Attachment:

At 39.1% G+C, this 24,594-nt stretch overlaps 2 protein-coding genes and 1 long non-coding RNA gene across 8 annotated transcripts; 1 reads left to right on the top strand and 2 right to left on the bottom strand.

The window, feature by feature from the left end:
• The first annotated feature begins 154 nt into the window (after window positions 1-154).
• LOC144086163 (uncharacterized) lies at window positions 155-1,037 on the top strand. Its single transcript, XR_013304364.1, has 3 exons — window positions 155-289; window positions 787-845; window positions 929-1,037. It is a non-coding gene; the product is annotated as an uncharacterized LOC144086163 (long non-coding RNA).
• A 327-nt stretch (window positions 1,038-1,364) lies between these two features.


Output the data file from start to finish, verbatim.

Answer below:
At 39.1% G+C, this 24,594-nt stretch overlaps 2 protein-coding genes and 1 long non-coding RNA gene across 8 annotated transcripts; 1 reads left to right on the top strand and 2 right to left on the bottom strand.

The window, feature by feature from the left end:
• The first annotated feature begins 154 nt into the window (after window positions 1-154).
• LOC144086163 (uncharacterized) lies at window positions 155-1,037 on the top strand. Its single transcript, XR_013304364.1, has 3 exons — window positions 155-289; window positions 787-845; window positions 929-1,037. It is a non-coding gene; the product is annotated as an uncharacterized LOC144086163 (long non-coding RNA).
• A 327-nt stretch (window positions 1,038-1,364) lies between these two features.